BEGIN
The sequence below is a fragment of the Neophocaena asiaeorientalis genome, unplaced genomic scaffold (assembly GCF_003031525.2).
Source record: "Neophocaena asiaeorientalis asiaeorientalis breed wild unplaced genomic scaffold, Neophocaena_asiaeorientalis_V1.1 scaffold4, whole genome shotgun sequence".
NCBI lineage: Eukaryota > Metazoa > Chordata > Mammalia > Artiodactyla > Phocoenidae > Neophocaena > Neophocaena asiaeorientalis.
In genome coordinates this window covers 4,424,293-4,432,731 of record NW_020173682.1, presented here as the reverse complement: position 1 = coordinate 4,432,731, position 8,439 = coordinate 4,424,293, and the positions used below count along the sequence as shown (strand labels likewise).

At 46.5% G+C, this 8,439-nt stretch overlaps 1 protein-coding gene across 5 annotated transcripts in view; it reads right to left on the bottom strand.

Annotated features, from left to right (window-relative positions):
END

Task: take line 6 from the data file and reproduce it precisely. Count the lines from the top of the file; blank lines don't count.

Annotated features, from left to right (window-relative positions):